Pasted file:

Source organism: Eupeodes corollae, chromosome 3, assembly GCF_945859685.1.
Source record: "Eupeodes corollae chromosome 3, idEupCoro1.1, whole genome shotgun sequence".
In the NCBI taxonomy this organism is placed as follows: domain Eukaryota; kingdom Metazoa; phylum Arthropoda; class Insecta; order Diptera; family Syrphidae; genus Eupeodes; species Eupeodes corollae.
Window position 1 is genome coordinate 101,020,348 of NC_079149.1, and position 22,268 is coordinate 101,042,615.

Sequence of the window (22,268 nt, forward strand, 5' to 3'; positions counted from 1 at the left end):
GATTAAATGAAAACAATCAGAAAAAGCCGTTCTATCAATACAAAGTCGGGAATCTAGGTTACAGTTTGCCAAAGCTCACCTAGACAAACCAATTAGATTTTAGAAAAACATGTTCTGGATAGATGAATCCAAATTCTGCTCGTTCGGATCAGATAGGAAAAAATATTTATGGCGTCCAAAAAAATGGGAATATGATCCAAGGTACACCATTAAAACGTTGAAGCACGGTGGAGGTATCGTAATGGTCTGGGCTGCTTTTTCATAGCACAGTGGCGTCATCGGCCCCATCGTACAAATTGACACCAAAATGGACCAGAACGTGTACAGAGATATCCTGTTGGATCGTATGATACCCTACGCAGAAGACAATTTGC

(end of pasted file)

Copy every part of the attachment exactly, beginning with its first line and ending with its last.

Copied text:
Source organism: Eupeodes corollae, chromosome 3, assembly GCF_945859685.1.
Source record: "Eupeodes corollae chromosome 3, idEupCoro1.1, whole genome shotgun sequence".
In the NCBI taxonomy this organism is placed as follows: domain Eukaryota; kingdom Metazoa; phylum Arthropoda; class Insecta; order Diptera; family Syrphidae; genus Eupeodes; species Eupeodes corollae.
Window position 1 is genome coordinate 101,020,348 of NC_079149.1, and position 22,268 is coordinate 101,042,615.

Sequence of the window (22,268 nt, forward strand, 5' to 3'; positions counted from 1 at the left end):
GATTAAATGAAAACAATCAGAAAAAGCCGTTCTATCAATACAAAGTCGGGAATCTAGGTTACAGTTTGCCAAAGCTCACCTAGACAAACCAATTAGATTTTAGAAAAACATGTTCTGGATAGATGAATCCAAATTCTGCTCGTTCGGATCAGATAGGAAAAAATATTTATGGCGTCCAAAAAAATGGGAATATGATCCAAGGTACACCATTAAAACGTTGAAGCACGGTGGAGGTATCGTAATGGTCTGGGCTGCTTTTTCATAGCACAGTGGCGTCATCGGCCCCATCGTACAAATTGACACCAAAATGGACCAGAACGTGTACAGAGATATCCTGTTGGATCGTATGATACCCTACGCAGAAGACAATTTGC